OPINION: Adidas ignored hate in pursuit of profit. 76 years later, it needed a second lesson

The latest Jewish News

Read this week’s digital edition

Click Here

OPINION: Adidas ignored hate in pursuit of profit. 76 years later, it needed a second lesson

The sportswear giant only acted against Kanye west after its stock price plummeted by 15 percent in five days, says Daniel Sugarman

Kanye West

Photo credit: Jonathan Brady/PA Wire
Kanye West Photo credit: Jonathan Brady/PA Wire

It starts, and ends, with shoes.

In the wake of the First World War, a young German man called Adolf – ‘Adi’ – Dassler repaired shoes, subsequently managing to develop his business into a full-scale factory specialising in athletic footwear. By the late 1920s, Dassler’s shoes were already being used in national and international sporting competitions.

In 1933, when the Nazis swept to power, Adolf Dassler didn’t hesitate to get behind Adolf Hitler. He joined the Nazis and volunteered as an adult leader for the Hitler Youth. When war broke out, the Dassler factories churned out shoes for the Wehrmacht. Later in the war, they were transformed into producing anti-tank weapons instead.

After the war, Dassler switched to supplying shoes to the American forces occupying West Germany. His business, named Adidas – a shortening of his own name – continued to thrive, becoming the world’s second largest sportswear manufacturer.

Fast forward to 2015. Adidas launches its collaboration with rapper Kanye West, a line of shoes known as ‘Yeezy’s’, after one of the musician’s nicknames. The shoe line is a massive hit. In 2019 alone, sales of Yeezy’s generated $1.3bn in revenue.

The company works hard to identify itself as one that fights back against bigotry. In 2016, it publicly introduces clauses into its contracts designed to protect LGBT sportspeople; prior to that, athletes who came out would often see sports sponsorships downgraded or cancelled.

In 2020, following the murder of George Floyd, the company pledges $120m to combat anti-black racism, saying, “It’s time to own up to our silence.” When a series of attacks target Asian Americans in 2021, Adidas was there, sharing the #StopAsianHate hashtag.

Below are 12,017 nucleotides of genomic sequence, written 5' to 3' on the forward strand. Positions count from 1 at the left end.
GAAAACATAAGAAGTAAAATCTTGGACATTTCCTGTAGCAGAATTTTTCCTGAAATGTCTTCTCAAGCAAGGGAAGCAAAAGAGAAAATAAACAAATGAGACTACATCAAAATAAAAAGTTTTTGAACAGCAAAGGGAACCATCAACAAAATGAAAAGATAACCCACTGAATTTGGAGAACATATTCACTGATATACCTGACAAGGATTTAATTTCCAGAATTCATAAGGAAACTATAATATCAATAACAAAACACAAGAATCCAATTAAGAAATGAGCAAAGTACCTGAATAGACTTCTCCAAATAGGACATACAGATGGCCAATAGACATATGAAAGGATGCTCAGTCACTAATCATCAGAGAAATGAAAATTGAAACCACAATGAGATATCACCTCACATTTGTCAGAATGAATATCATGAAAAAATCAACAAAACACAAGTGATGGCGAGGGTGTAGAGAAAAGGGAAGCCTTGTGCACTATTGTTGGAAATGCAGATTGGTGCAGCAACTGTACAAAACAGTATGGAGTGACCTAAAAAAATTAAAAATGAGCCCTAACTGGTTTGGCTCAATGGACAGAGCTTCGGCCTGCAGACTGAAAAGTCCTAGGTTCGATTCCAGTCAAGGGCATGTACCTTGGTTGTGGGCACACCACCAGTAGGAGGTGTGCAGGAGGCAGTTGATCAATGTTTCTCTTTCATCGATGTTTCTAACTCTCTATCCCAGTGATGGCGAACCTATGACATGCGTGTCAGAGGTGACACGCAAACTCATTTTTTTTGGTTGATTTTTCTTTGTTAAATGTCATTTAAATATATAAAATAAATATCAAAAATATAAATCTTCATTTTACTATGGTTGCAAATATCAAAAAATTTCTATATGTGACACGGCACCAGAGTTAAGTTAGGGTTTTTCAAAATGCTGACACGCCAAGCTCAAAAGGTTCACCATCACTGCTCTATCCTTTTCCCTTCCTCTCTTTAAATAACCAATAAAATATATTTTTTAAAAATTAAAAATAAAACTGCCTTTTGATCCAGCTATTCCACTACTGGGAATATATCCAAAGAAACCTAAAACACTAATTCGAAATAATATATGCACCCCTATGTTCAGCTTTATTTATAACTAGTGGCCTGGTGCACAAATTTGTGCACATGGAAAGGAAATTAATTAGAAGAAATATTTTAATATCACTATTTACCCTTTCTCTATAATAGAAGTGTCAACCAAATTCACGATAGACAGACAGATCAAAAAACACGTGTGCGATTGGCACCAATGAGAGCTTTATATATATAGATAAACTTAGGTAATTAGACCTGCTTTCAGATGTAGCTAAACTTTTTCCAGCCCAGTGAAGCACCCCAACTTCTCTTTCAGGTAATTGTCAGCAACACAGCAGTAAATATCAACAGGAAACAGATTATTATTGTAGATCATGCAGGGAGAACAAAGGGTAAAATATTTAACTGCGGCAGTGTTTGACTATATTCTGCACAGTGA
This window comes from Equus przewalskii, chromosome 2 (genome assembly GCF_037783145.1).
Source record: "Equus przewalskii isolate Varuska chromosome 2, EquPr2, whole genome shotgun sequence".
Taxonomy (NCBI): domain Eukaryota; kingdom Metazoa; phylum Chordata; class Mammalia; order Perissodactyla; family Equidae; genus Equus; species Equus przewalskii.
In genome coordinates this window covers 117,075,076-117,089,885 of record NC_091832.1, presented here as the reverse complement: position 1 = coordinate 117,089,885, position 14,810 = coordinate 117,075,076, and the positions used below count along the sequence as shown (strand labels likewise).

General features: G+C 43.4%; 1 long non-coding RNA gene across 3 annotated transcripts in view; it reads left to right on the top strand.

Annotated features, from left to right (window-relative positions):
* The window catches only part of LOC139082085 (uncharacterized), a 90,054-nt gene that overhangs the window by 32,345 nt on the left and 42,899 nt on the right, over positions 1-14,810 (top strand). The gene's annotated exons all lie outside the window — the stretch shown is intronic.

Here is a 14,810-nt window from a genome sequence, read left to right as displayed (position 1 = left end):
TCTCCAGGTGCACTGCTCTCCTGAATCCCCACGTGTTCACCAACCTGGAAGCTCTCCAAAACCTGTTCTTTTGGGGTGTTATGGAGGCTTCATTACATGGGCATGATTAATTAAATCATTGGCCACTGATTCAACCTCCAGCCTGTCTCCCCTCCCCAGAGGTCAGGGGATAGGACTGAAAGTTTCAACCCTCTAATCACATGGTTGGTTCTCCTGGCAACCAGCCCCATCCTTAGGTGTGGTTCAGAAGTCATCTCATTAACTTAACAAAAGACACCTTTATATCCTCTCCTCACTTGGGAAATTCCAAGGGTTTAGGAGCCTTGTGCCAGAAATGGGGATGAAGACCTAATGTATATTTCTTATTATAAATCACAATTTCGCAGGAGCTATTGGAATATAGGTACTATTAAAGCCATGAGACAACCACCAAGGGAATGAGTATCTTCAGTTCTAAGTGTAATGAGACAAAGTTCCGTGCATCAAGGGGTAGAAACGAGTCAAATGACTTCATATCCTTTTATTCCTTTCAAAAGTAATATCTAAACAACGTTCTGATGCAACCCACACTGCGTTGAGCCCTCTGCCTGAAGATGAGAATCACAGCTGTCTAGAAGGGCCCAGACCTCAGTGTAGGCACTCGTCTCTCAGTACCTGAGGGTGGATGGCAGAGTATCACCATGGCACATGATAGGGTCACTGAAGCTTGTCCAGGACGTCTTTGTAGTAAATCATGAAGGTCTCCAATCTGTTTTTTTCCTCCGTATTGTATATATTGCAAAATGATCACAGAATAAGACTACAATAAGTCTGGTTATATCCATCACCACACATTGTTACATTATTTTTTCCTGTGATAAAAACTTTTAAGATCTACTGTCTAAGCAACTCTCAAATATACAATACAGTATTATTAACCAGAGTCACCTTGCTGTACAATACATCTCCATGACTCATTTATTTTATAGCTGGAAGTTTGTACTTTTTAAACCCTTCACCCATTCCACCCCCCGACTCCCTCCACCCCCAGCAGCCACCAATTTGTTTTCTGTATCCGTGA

So on 7 October 2022, when Kanye West (now known as Ye), began making antisemitic comments, it was reasonable to expect some response from the company.


Over the next two weeks, Ye keeps making antisemitic comments, so much so that he’s banned from mainstream social media platforms. He gives numerous interviews where he launches into antisemitic rants.

From Adidas? Nothing.

People start to notice Adidas’s silence. They begin publicly to ask why, given its previous admirable stances, it has not acted. Ye addresses the issue on 20 October, stating publicly that he can say antisemitic things and Adidas can’t fire him.

Adidas doesn’t fire him.

Celebrities, with millions of social media followers, start picking up on this, asking variations on the same question. How can Adidas continue to ignore this? Is it having trouble hearing the roar of the crowd over the sound of its revenue stream?

In what can only be described as excruciating irony, a Jewish employee of Adidas reveals that the week of 20 October has been the company’s ‘global week of inclusion’.

“I am feeling anything but included,” she says. “I can no longer stay quiet on behalf of the brand that employs me. Not saying anything is saying everything.”